Friday, May 16, 2014

Dan Patrick: pysche ward

Let's be candid; who among us was NOT a little depressed during the Reagan years?

Reports of a state senator’s 1980s treatment for depression and exhaustion became an issue in the lieutenant governor’s race late Thursday, when the Quorum Report, a political newsletter, unearthed court papers detailing Dan Patrick's medical history.

In his deposition in a lawsuit, Patrick, whose legal name at the time was Dannie Scott Goeb, said he was diagnosed as having a chemical imbalance in the early 1980s and said he was hospitalized at Spring Shadows Glen in “late ’84 or early ’85, possibly.” He also said the treatment consisted entirely of rest. “I absolutely did nada,” he said in the deposition. “You know, there may have been something I don’t remember. But, you know, I did nothing but sleep, sleep, sleep.”

He was asked in the deposition, related to a lawsuit over an altercation with a newspaper reporter, whether he had suffered a nervous breakdown, and said, “No.” He also said he had not told any doctors he was on the verge of a nervous breakdown.

Later in the deposition, Patrick said he was admitted into Memorial City Hospital in June 1982 for “a week, two weeks” of rest. Asked if he considered that “a significant event in his life,” he answered, “no.” And he said that the diagnosis of a chemical imbalance was made after tests taken during that stay.

This has been an inappropriate line of attack going back well before Reagan (Thomas Eagleton, anyone?).  Karl Rove just advanced a similar smear against Hillary Clinton earlier this week.  And it's not far removed from our local merchants of slime -- some holding Bibles aloft, mind you -- who would attempt to classify transgendered people as sexual predators.  Classless acts, all.

The only difference I can see is that moderate Texas Republicans (sic) like David Dewhurst and Jerry Patterson -- uncontent with the "liberalism is a mental disorder" gambit -- have turned their fire inward, waging war on the extremists in their own ranks.  Which is something of a role switch.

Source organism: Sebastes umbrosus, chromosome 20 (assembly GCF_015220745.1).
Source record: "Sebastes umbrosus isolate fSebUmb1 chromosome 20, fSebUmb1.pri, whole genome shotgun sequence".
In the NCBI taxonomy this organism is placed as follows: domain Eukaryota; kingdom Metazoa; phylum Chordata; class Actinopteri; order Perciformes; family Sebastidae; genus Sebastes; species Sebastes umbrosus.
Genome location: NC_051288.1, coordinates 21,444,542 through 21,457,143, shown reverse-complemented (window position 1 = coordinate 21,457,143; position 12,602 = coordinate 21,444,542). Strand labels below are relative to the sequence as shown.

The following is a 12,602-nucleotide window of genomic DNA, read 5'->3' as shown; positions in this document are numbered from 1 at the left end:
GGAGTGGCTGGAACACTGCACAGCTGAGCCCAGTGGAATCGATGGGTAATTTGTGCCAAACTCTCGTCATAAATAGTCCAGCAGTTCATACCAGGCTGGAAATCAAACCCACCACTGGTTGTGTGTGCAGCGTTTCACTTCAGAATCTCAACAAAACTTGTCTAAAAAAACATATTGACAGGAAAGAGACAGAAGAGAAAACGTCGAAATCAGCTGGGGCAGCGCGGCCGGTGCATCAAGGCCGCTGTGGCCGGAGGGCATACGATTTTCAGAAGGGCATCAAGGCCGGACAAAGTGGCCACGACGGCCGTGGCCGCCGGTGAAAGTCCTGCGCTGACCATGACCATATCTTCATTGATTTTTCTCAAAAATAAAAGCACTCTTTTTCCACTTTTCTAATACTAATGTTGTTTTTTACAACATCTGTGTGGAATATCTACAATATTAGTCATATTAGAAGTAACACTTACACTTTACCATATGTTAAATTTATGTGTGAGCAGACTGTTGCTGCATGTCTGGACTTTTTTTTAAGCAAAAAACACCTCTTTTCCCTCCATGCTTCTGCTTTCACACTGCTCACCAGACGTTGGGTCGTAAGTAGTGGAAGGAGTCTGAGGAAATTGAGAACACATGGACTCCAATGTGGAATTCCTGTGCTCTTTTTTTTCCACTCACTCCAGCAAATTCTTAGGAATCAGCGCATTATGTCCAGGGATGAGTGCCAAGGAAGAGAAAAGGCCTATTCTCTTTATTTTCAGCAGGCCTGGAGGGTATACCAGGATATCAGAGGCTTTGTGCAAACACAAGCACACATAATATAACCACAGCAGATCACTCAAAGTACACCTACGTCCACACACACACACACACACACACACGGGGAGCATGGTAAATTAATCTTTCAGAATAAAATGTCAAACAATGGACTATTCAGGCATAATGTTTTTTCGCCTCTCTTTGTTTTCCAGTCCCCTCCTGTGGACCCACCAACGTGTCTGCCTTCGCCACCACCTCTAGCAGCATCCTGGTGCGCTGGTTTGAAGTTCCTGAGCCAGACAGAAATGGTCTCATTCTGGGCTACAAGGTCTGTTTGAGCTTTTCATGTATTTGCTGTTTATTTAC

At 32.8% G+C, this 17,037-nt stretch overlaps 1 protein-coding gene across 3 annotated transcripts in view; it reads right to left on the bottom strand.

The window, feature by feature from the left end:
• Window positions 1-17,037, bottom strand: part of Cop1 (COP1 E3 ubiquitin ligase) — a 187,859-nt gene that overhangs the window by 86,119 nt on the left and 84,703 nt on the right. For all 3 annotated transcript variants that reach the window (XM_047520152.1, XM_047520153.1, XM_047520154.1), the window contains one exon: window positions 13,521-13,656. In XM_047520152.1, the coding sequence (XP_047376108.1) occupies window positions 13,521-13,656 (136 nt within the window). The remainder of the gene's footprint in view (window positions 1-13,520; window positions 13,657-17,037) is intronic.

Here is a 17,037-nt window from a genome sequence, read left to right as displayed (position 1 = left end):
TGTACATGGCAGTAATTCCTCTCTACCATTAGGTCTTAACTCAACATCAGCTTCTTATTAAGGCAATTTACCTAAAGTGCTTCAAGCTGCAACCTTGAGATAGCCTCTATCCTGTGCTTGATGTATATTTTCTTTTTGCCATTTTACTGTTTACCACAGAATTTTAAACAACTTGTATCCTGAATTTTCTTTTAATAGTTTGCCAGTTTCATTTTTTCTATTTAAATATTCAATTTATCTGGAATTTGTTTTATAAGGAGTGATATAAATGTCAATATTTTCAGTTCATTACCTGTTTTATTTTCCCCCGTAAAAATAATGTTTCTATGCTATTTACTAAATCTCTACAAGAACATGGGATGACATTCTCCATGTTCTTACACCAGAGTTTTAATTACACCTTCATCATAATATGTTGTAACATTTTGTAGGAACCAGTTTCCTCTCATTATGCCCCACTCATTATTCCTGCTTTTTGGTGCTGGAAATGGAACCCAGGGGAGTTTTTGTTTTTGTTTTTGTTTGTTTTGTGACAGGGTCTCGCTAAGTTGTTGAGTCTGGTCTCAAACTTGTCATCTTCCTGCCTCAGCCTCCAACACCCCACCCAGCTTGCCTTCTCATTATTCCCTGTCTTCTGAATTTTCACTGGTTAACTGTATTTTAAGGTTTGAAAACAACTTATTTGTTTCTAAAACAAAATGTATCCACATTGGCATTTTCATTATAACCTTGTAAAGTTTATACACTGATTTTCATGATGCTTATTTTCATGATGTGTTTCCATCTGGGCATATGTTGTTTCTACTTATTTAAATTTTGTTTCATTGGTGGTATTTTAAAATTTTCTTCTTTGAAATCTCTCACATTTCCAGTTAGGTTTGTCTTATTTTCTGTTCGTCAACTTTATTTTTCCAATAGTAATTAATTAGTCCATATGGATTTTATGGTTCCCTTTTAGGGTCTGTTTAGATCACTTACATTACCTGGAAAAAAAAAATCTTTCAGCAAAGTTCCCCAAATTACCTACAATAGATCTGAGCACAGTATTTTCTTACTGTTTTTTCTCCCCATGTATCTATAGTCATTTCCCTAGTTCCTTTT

Lesser of two evils, anyone?  Anyone?  Bueller?

Update: Mental health concerns from the past are off limits... unless you're Wendy Davis, of course.

It’s good to see Patrick supporters—and Republican state senators—speaking out about the stigma of mental illness, and the unfairness of this as an attack line in a campaign. But for those of us with memories that reach back to November, it’s a bit odd, because of what many conservatives in the state were saying about state Sen. Wendy Davis.


Gadfly said...

I didn't realize Bob Deuell, who I would have put in the Dew wing, had endorsed Patrick. Boy, he just went down in my book.

Greg said...

I'm not a big fan of using this matter against Dan -- but I'm going to disagree with you regarding Rove and Hillary.

As a presidential candidate, we the people have every right to full disclosure on relevant health matters. And this includes, like it or not, questions about that fall at the end of 2012, its cause, and whether or not there are lasting neurological issues. After all, we now know from the mouth of Bill Clinton that what was described as a 30 day recovery actually was a six-month recuperation period.

And I'll say it -- I believed the same thing regarding John McCain in 2008. In 20/20 hindsight, such questions should have been asked regarding Reagan in 1984. And if Chief Justice John Roberts were to run for president, I would expect a serious inquiry regarding his history of seizures.

Is it a question of discrimination? No -- it is a question of due diligence regarding an individual who will have unique responsibilities for an extended period of time.

Gadfly said...

Greg, it's a good point on Reagan. By Iran-Contra time, Alzheimer's onset was clearly there.

But, that's far different than Hillary Clinton and a mild concussion. Plain wrong there. (And Perry knows I'm no fan of hers.)

Greg said...

The problem, Gadfly, is that now that we have her spouse saying there was a six-month recovery, it sounds like something other than a mild concussion. And to be honest, even the fact that there was an extended hospitalization for it raises that question.

Don't get me wrong -- I hope that there is less than meets the eye on this. But don't we have a right to know -- especially after she served in the least transparent administration in history.